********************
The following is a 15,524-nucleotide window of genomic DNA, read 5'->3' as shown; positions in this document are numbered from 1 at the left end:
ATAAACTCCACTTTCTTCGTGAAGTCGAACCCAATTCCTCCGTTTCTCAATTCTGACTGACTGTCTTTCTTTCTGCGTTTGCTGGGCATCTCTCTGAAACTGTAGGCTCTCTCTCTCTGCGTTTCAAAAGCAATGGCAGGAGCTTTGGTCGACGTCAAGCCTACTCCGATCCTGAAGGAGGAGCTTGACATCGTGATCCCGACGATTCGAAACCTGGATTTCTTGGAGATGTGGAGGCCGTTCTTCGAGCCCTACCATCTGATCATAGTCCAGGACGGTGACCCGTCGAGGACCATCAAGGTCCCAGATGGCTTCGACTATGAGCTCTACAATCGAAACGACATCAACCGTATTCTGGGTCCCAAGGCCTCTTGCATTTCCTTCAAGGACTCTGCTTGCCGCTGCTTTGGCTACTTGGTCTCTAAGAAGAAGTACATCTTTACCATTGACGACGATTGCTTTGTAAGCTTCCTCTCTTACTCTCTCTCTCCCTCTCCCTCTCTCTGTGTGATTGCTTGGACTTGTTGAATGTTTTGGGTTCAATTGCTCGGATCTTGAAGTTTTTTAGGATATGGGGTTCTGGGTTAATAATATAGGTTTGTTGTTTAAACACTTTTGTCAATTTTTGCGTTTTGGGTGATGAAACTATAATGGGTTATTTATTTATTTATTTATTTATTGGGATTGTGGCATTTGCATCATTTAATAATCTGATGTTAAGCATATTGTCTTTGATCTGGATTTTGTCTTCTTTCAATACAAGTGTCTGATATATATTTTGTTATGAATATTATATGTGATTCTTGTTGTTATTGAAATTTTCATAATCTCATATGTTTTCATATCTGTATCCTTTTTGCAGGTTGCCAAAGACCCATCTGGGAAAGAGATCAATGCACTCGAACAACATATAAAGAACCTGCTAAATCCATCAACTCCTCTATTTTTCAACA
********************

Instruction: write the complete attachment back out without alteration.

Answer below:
The following is a 15,524-nucleotide window of genomic DNA, read 5'->3' as shown; positions in this document are numbered from 1 at the left end:
ATAAACTCCACTTTCTTCGTGAAGTCGAACCCAATTCCTCCGTTTCTCAATTCTGACTGACTGTCTTTCTTTCTGCGTTTGCTGGGCATCTCTCTGAAACTGTAGGCTCTCTCTCTCTGCGTTTCAAAAGCAATGGCAGGAGCTTTGGTCGACGTCAAGCCTACTCCGATCCTGAAGGAGGAGCTTGACATCGTGATCCCGACGATTCGAAACCTGGATTTCTTGGAGATGTGGAGGCCGTTCTTCGAGCCCTACCATCTGATCATAGTCCAGGACGGTGACCCGTCGAGGACCATCAAGGTCCCAGATGGCTTCGACTATGAGCTCTACAATCGAAACGACATCAACCGTATTCTGGGTCCCAAGGCCTCTTGCATTTCCTTCAAGGACTCTGCTTGCCGCTGCTTTGGCTACTTGGTCTCTAAGAAGAAGTACATCTTTACCATTGACGACGATTGCTTTGTAAGCTTCCTCTCTTACTCTCTCTCTCCCTCTCCCTCTCTCTGTGTGATTGCTTGGACTTGTTGAATGTTTTGGGTTCAATTGCTCGGATCTTGAAGTTTTTTAGGATATGGGGTTCTGGGTTAATAATATAGGTTTGTTGTTTAAACACTTTTGTCAATTTTTGCGTTTTGGGTGATGAAACTATAATGGGTTATTTATTTATTTATTTATTTATTGGGATTGTGGCATTTGCATCATTTAATAATCTGATGTTAAGCATATTGTCTTTGATCTGGATTTTGTCTTCTTTCAATACAAGTGTCTGATATATATTTTGTTATGAATATTATATGTGATTCTTGTTGTTATTGAAATTTTCATAATCTCATATGTTTTCATATCTGTATCCTTTTTGCAGGTTGCCAAAGACCCATCTGGGAAAGAGATCAATGCACTCGAACAACATATAAAGAACCTGCTAAATCCATCAACTCCTCTATTTTTCAACA